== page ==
Ductwork has been lined for many years to reduce noise levels and to provide insulation. Generally, lined ductwork is cheaper than ductwork with insulation applied to the outer surface. Lined ductwork imposes a modest fan horsepower penalty. This can be overcome by increasing the duct size, although this increases the initial cost. Lined ductwork is particularly applicable in mechanical spaces and other areas where exposed insulation would be subject to damage. It cannot be used in facilities or operations where the liner fibers can be entrained in the air delivered to the space, such as in critical medical facilities. With increasing concern for indoor air quality, lined ductwork should be considered carefully before specifying its use.
Many systems require special ductwork because of the nature of the material conveyed. This can include moisture; corrosive fumes; and air laden with grease, dirt, and dust. Corrosion-resistant ductwork is used in removal of moisture or chemical fumes from laboratory hoods and maintenance cleaning operations. Stainless steel solves many problems, but it can fail rapidly in certain atmospheres. Polyvinyl chloride and similar materials are used for laboratories. Aluminum can be used in systems where moisture is removed and chlorine content is not excessive. Any system involving the transportation of fumes and dirty or corrosive atmospheres should have the material specifications carefully verified against codes and industry standards. Food service exhaust ducts must comply with NFPA recommendations and local codes. Radioactive and perchloric acid fume hoods require a wash-down process and should be constructed with stainless steel ductwork. See the further discussion on these types of fume hoods.
Return Air Plenums
Return air ductwork is frequently eliminated and the ceiling space used for return air. Life safety codes specify the required materials of construction for the plenum. Ceiling return air plenums and return air shafts operate successfully and greatly reduce the cost of ductwork. A return air plenum that is not appropriately constructed can greatly increase energy costs because of infiltration of outside air or air from noncooled or heated spaces. It must be recognized that the plenum is under a slight negative pressure and therefore must meet the construction standard for air tightness of a ductwork system. All too often the exterior fascia of a building serves as the outer boundary of the plenum and is poorly constructed for such a service. These designs should be carefully checked and the construction monitored.
Fans are used to move air through ductwork systems. They work similarly to centrifugal pumps in that a rotating element is used to impart energy to the air to create air movement and pressure. Fans and compressors are really the same device, except that fans usually operate at lower pressures. For example, even fans that operate in high-pressure/high-velocity systems rarely operate above 10- to 12-inch water gauge (in. wg). The following industry standards have been established for fans based on the pressure they produce:
- Class I: Maximum total pressure of 3 3/4 in. wg.
- Class II: Maximum total pressure of 6 3/4 in. wg.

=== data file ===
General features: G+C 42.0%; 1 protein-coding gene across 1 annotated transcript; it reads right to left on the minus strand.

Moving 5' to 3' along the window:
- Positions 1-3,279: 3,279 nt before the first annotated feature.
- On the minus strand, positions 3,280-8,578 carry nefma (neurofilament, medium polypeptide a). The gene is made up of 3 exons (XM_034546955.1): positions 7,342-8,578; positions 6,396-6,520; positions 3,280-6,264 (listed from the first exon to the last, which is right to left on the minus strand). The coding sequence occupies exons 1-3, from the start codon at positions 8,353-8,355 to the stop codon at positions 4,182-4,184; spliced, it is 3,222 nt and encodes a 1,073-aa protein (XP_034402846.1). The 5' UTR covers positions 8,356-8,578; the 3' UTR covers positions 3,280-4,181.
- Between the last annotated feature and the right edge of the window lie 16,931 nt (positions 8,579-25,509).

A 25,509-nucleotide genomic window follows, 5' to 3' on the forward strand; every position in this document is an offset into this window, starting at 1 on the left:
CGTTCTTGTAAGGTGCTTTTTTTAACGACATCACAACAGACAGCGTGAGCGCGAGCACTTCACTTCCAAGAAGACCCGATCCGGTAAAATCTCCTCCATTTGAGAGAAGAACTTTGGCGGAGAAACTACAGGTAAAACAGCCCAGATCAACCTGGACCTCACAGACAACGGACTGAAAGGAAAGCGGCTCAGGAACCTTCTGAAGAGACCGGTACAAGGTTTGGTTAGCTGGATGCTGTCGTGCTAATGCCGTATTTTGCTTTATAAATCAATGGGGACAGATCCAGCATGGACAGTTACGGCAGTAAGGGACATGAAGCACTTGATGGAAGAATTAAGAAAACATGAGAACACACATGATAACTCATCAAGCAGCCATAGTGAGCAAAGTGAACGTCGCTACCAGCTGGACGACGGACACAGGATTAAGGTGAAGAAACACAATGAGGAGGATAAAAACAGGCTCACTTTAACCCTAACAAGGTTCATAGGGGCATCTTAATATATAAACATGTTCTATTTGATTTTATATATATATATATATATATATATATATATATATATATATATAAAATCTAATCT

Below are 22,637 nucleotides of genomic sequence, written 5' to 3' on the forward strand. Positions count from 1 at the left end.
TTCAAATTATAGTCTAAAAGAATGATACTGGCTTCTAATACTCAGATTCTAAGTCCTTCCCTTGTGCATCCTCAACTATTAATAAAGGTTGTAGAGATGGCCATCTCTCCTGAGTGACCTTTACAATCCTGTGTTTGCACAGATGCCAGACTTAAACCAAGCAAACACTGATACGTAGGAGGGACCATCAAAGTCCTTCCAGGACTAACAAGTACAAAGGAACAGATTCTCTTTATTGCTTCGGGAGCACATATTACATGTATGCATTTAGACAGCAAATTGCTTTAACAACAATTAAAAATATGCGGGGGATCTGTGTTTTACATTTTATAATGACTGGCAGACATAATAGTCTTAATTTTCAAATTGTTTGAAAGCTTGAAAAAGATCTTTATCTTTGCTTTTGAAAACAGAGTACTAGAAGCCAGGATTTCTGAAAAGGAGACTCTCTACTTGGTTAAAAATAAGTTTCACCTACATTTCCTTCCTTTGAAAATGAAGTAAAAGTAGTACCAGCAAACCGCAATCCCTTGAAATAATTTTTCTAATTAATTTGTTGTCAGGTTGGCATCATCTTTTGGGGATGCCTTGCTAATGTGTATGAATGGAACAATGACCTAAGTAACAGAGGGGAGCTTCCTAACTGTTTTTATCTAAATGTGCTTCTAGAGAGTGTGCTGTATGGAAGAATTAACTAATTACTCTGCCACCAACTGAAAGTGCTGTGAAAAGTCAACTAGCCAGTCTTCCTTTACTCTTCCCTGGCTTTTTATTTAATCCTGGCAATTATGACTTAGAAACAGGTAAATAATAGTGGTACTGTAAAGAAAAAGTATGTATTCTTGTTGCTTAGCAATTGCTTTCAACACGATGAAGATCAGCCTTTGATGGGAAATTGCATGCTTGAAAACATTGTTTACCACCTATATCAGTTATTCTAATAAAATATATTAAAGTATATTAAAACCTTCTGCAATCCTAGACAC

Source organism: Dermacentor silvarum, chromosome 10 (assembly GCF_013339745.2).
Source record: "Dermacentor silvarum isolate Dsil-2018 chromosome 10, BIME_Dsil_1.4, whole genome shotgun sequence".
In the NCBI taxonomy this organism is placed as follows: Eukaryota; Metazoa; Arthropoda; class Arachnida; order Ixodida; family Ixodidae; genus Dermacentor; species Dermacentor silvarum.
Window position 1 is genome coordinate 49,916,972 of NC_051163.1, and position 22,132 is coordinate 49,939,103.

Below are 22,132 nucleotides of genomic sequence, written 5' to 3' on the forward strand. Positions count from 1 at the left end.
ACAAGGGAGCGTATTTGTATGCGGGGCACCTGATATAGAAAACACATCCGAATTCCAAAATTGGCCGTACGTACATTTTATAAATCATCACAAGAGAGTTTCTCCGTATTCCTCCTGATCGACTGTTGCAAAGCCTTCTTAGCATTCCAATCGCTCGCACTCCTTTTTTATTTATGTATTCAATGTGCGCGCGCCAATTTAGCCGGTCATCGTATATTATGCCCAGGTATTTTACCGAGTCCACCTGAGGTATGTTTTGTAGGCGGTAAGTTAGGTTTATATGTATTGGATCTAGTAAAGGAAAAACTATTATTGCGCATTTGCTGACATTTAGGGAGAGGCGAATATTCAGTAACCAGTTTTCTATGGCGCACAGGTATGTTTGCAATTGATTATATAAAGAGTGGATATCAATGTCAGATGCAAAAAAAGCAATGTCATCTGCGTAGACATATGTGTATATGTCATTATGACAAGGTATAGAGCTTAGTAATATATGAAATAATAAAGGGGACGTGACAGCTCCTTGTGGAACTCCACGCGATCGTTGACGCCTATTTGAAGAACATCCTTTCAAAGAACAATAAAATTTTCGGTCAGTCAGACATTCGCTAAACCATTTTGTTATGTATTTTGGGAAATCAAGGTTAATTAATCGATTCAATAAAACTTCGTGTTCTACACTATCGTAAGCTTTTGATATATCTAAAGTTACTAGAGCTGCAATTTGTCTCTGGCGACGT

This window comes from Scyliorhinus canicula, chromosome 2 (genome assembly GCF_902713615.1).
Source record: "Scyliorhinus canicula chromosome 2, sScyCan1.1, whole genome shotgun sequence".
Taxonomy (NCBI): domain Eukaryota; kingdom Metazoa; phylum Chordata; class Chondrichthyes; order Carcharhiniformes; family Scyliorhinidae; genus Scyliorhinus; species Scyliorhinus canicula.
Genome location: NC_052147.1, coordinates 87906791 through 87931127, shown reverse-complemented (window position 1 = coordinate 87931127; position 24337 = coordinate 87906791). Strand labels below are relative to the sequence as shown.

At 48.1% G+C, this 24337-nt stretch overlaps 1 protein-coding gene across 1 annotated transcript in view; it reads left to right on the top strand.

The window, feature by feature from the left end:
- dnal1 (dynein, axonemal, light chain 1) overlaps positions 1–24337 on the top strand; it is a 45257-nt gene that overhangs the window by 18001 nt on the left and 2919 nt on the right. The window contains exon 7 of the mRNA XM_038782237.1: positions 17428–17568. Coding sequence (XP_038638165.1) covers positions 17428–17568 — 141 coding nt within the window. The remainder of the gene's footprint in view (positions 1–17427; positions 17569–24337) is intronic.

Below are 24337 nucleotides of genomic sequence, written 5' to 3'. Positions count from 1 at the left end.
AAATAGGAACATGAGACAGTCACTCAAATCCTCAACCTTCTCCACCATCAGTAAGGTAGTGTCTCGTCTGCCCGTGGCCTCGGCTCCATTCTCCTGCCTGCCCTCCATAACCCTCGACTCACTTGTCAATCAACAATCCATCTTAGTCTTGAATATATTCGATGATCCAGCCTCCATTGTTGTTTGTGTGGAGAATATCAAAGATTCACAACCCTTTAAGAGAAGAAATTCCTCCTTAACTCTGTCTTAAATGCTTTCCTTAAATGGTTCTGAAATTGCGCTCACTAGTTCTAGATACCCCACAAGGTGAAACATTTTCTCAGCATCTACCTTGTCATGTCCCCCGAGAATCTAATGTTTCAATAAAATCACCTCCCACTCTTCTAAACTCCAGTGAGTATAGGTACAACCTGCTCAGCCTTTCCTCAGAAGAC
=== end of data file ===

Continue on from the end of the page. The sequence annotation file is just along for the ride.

- Class III: Maximum total pressure of 12 1/4 in. wg.
Fans can be divided into two types: centrifugal or radial flow, and axial flow. Centrifugal fans transmit their energy to the air by rotating an impeller that moves the air in a radial fashion from the axle, while axial flow fans move air parallel to the axle of the fan.
Centrifugal fans can move air over a wide range of volumes and pressures, and certain impeller designs have been created to accomplish different tasks. Impellers may be of the straight, forward curve, backward curve, or airfoil-type design. Straight-blade designs tend to be used where dense material is to be moved (e.g., in dust collection systems). Forward curve fans tend to be used in small, compact locations such as in furnaces. Backward curve and airfoil-type fans are used in larger HVAC installations. Both have similar characteristics; however, the airfoil fan is a little more efficient but also a little more expensive.
Propeller fans are a type of axial flow fan and are typically used in a through-the-wall type application to move a lot of air at a very low pressure. Most often these types of fans are not connected to ductwork, as they have poor pressure capability.
Tube axial fans move the air parallel to the axis of the fan through a tube-type housing. These are commonly used on large air volume applications requiring modest pressure. They are fairly inexpensive and can often be mounted right in the round ductwork system. They typically are used in applications where pressures do not exceed 2 1/2 in. wg.
Vane axial fans are like tube axial fans except that vanes are added to help direct the flow of the air inside the fan. This increases the efficiency of the fan and allows it to operate at much higher pressures. These fans typically can be used in applications where pressures can be as high as 6 in. wg.
Dampers are to ductwork what valves are to piping systems. There are essentially two types of dampers: parallel blade dampers and opposed blade dampers. In parallel blade dampers, the blades of the damper are like a venetian blind and open and close in parallel. The parallel blade damper is best used in shutoff-type situations where the opening is to be fully open or fully closed. Opposed blade dampers are similar in appearance to parallel blade dampers when fully open, but during closing, every other blade turns in the opposite direction, so that the blades close by pinching off the air between opposing sets of blades. The flow characteristics of opposed blade dampers are more suitable for modulating-type situations and should be used where modulating control is needed.